The dead professor and the surprised student.


Based on that headline, you may think this story is a kooky outlier in the upside-down world that is 2021. It’s not.

Aaron Ansuini, a student at Montreal’s Concordia University, found out this month that his new favorite professor was dead. After watching a video lecture, Ansuini Googled his professor to find out his email address in order to ask a question. The search result revealed that François-Marc Gagnon, an art historian at Concordia, died in 2019 at age 83.

The course description didn’t mention that Gagnon had died. The discovery was like finding out your pen pal doesn’t exist, Ansuini told our Tom Barlett. Marco Deyasi, a visiting professor of art history at Concordia, is listed as the course instructor, but his interaction with students is limited. Deyasi is teaching three courses this semester, in addition to serving as instructor for the art-history course. Even he didn’t know about Gagnon’s death until Ansuini tweeted about it. Deyasi thought the professor had simply retired.

In March we’ll hit the one-year anniversary of the shutdowns caused by the coronavirus pandemic, and professors and students are still struggling to connect with one another through digital screens. Ansuini’s discovery shows how fragile the world of remote teaching can be. It calls into question the concept of connectivity. There’s also the question of intellectual property. Who owns the rights to Gagnon’s online lectures? A spokeswoman for the university said that professors are paid for recording their lectures, but she didn’t give Tom any details.

Beyond the story’s morbidity, the situation raised other concerns. In The Chronicle’s Higher Ed and the Coronavirus Facebook group, one commenter questioned if teaching via videos would be the new norm, asking if this year would eventually prompt institutions to replace professors with videos of professors.

In a statement the American Association of University Professors advised that “specific arrangements should be made” within departments so that instructors can control the use of their recorded materials. Still, when instructors allow their courses to be used online, they may feel pressured to sign the paperwork. There’s no industry standard for this exchange between colleges and professors.

Ansuini said he could tell that Gagnon had put a lot of work into the course. He said he’s disappointed that he can’t thank the professor for his work. Read Tom’s story here.

Building real connectivity.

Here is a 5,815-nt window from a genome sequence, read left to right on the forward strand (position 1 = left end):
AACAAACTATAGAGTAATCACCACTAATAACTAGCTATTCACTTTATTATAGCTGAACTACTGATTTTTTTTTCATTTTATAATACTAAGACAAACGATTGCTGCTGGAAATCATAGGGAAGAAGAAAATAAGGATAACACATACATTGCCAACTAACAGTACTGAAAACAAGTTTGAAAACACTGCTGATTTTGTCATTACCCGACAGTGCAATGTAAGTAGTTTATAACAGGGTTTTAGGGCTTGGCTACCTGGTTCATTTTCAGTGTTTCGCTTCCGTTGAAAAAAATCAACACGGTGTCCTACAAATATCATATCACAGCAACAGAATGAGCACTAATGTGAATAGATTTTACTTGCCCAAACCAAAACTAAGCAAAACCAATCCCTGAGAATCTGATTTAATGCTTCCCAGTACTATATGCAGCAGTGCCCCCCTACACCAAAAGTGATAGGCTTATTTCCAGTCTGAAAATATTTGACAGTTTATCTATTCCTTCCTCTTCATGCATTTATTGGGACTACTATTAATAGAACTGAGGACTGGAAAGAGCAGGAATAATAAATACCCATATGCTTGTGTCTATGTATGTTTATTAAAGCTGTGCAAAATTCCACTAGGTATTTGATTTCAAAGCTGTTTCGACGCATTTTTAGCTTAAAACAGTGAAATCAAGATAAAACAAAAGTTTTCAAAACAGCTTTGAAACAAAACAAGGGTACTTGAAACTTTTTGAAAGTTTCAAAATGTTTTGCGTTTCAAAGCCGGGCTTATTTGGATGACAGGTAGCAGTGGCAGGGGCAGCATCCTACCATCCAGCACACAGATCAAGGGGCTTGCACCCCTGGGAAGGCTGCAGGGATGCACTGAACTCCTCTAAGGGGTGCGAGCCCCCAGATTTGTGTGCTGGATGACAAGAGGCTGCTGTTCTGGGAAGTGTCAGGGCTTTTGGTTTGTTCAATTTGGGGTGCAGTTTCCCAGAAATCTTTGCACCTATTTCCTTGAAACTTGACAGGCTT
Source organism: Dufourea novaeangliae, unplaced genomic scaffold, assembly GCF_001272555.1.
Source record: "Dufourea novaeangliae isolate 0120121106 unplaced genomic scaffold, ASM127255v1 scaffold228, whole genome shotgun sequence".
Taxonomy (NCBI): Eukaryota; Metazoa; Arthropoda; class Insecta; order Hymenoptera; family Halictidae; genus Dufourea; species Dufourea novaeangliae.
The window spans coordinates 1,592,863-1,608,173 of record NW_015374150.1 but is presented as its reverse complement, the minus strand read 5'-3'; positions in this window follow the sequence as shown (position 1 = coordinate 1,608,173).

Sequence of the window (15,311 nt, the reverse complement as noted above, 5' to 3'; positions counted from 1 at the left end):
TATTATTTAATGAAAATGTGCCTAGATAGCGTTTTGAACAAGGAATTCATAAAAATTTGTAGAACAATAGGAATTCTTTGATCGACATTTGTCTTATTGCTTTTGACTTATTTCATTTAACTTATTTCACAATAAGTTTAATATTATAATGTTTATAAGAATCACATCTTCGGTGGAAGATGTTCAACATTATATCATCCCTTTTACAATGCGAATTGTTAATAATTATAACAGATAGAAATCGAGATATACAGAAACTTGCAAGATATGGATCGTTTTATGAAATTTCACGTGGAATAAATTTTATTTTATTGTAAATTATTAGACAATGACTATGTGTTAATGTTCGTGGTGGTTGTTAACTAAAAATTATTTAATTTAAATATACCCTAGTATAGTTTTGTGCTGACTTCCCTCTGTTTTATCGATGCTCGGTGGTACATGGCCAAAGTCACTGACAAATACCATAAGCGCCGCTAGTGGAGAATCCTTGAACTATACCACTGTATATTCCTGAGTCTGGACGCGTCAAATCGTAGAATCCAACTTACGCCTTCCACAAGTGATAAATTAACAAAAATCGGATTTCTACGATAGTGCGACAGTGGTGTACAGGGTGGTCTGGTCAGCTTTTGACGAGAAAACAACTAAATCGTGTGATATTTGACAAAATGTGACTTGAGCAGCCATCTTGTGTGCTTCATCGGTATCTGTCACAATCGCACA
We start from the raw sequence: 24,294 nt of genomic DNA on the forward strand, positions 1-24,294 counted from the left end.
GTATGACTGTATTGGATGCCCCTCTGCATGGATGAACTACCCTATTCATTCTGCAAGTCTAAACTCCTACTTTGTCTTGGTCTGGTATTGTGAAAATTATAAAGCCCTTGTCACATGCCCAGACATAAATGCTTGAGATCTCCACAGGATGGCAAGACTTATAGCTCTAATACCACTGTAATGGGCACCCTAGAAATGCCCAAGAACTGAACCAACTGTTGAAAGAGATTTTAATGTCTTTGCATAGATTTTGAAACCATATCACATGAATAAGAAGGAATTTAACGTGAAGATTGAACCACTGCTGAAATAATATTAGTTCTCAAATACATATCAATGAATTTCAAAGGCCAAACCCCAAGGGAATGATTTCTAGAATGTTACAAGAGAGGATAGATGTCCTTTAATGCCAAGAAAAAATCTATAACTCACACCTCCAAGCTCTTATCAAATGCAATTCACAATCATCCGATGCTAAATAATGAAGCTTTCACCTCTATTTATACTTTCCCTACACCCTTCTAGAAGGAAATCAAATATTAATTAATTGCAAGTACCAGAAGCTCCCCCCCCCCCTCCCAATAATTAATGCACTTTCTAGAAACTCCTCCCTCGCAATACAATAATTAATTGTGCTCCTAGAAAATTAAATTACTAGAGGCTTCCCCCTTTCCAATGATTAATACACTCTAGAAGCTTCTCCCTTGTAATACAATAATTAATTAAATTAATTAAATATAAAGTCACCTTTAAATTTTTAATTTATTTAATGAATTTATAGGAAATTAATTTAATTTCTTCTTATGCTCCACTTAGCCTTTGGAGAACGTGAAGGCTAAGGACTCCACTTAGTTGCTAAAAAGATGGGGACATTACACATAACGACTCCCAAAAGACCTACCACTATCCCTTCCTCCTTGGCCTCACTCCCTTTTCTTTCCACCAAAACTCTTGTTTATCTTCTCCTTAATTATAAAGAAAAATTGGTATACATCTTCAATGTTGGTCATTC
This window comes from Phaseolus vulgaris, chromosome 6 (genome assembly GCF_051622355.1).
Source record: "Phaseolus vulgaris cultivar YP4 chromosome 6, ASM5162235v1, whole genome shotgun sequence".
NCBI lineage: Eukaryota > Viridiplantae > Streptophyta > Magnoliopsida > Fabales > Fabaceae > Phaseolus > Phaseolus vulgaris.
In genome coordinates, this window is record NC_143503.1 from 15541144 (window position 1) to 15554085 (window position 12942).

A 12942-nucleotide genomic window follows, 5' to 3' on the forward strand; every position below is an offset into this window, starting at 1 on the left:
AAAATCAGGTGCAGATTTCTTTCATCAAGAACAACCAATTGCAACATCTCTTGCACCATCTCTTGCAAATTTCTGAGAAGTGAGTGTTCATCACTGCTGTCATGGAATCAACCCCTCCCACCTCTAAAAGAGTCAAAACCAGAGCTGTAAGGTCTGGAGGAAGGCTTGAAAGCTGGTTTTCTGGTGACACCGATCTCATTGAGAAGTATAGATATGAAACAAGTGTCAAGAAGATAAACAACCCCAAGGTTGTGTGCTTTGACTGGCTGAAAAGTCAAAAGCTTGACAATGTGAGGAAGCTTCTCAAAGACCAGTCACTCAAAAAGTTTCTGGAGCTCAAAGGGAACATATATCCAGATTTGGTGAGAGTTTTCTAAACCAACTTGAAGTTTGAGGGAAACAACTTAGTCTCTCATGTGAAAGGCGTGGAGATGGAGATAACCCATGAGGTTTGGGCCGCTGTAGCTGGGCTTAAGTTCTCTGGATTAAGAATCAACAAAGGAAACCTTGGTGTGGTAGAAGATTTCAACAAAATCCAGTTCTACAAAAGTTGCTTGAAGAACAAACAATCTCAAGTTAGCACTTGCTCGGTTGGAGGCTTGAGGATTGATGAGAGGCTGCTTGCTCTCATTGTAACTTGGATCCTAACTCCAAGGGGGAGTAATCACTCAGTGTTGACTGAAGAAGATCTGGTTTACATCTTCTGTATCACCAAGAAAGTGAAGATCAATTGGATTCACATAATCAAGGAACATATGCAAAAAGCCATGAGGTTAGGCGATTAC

That story prompted me to think about the community that surrounds this newsletter. The person behind your phone or computer screen does matter. Human beings want to feel connected.

I want to know who is taking time on the weekend (or on Monday morning) to read this newsletter. And I want y’all to get to know one another. In an effort to spark thought-provoking conversations and good old-fashioned distraction, I’ll ask readers a question every week. Email me your thoughts, and you may see them in a future Briefing.

Let’s start with something simple. The U.S. president’s desk has a name: the Resolute Desk. The piece of furniture is named, not because it’s where the president signs resolutions, or because the president is deemed resolute, but because it’s made of wood from the HMS Resolute. The British government had three desks made from the Royal Navy ship, which got trapped in Arctic ice in 1854 and was recovered two years later. It’s such a fun concept to name furniture or rooms, as McKinley Valentine’s newsletter “The Whippet” noted. Now that most of us are working from home, I’m curious: Do you have a named or name-worthy room or piece of furniture in your home? Was your named furniture perhaps left in your now-abandoned office? Let me know:

I can’t wait to hear from you! Have a great week.


  • Learn. New, potentially more contagious strains of the coronavirus are on American soil. Time to double-up or improve your mask. (New York magazine)
  • Read. What would you do for a Covid-19 vaccine? In Canada a former chief executive and an actress chartered a private plane to snag vaccines intended for a rural community, including members of the White River First Nation. (Yukon News)
  • Listen. The journalist David Dimbleby explains the origins of the Iraq War in his podcast, The Fault Line: Bush, Blair and Iraq. Dimbleby tells the story of how the war helped prompt an unlikely friendship between former Prime Minister Tony Blair of Britain and former President George W. Bush. (The Guardian)
  • Watch. There’s one perk in nearly every event going virtual: The Sundance Film Festival is online this year. Watch three short documentaries from the festival. (The New York Times)


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